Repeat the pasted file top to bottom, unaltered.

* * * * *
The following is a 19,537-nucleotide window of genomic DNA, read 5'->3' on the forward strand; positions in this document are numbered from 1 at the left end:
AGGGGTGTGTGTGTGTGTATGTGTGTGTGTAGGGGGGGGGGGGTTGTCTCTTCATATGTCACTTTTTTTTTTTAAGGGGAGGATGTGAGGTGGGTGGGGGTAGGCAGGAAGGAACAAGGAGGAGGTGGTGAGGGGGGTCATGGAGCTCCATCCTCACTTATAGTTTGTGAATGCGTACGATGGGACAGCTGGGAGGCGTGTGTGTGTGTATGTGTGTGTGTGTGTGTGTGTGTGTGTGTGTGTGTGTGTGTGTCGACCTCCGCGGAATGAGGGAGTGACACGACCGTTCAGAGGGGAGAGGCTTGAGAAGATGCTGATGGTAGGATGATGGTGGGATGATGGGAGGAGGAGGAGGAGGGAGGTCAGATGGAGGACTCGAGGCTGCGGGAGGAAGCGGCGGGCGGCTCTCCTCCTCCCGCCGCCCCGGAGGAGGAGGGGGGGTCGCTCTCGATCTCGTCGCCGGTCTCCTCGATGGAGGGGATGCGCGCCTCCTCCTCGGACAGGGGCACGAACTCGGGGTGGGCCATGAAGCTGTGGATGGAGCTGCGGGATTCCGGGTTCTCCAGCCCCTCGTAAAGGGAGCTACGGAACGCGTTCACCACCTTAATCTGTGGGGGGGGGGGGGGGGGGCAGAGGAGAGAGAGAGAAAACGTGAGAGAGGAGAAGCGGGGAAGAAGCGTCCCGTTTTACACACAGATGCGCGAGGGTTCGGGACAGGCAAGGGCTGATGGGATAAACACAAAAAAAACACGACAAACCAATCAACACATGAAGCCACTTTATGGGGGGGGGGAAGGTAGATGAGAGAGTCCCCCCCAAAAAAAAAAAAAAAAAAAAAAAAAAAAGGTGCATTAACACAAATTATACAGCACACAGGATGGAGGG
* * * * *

The following is a 19,537-nucleotide window of genomic DNA, read 5'->3' on the forward strand; positions in this document are numbered from 1 at the left end:
AGGGGTGTGTGTGTGTGTATGTGTGTGTGTAGGGGGGGGGGGGTTGTCTCTTCATATGTCACTTTTTTTTTTTAAGGGGAGGATGTGAGGTGGGTGGGGGTAGGCAGGAAGGAACAAGGAGGAGGTGGTGAGGGGGGTCATGGAGCTCCATCCTCACTTATAGTTTGTGAATGCGTACGATGGGACAGCTGGGAGGCGTGTGTGTGTGTATGTGTGTGTGTGTGTGTGTGTGTGTGTGTGTGTGTGTGTGTGTCGACCTCCGCGGAATGAGGGAGTGACACGACCGTTCAGAGGGGAGAGGCTTGAGAAGATGCTGATGGTAGGATGATGGTGGGATGATGGGAGGAGGAGGAGGAGGGAGGTCAGATGGAGGACTCGAGGCTGCGGGAGGAAGCGGCGGGCGGCTCTCCTCCTCCCGCCGCCCCGGAGGAGGAGGGGGGGTCGCTCTCGATCTCGTCGCCGGTCTCCTCGATGGAGGGGATGCGCGCCTCCTCCTCGGACAGGGGCACGAACTCGGGGTGGGCCATGAAGCTGTGGATGGAGCTGCGGGATTCCGGGTTCTCCAGCCCCTCGTAAAGGGAGCTACGGAACGCGTTCACCACCTTAATCTGTGGGGGGGGGGGGGGGGGGCAGAGGAGAGAGAGAGAAAACGTGAGAGAGGAGAAGCGGGGAAGAAGCGTCCCGTTTTACACACAGATGCGCGAGGGTTCGGGACAGGCAAGGGCTGATGGGATAAACACAAAAAAAACACGACAAACCAATCAACACATGAAGCCACTTTATGGGGGGGGGGAAGGTAGATGAGAGAGTCCCCCCCAAAAAAAAAAAAAAAAAAAAAAAAAAAAGGTGCATTAACACAAATTATACAGCACACAGGATGGAGGG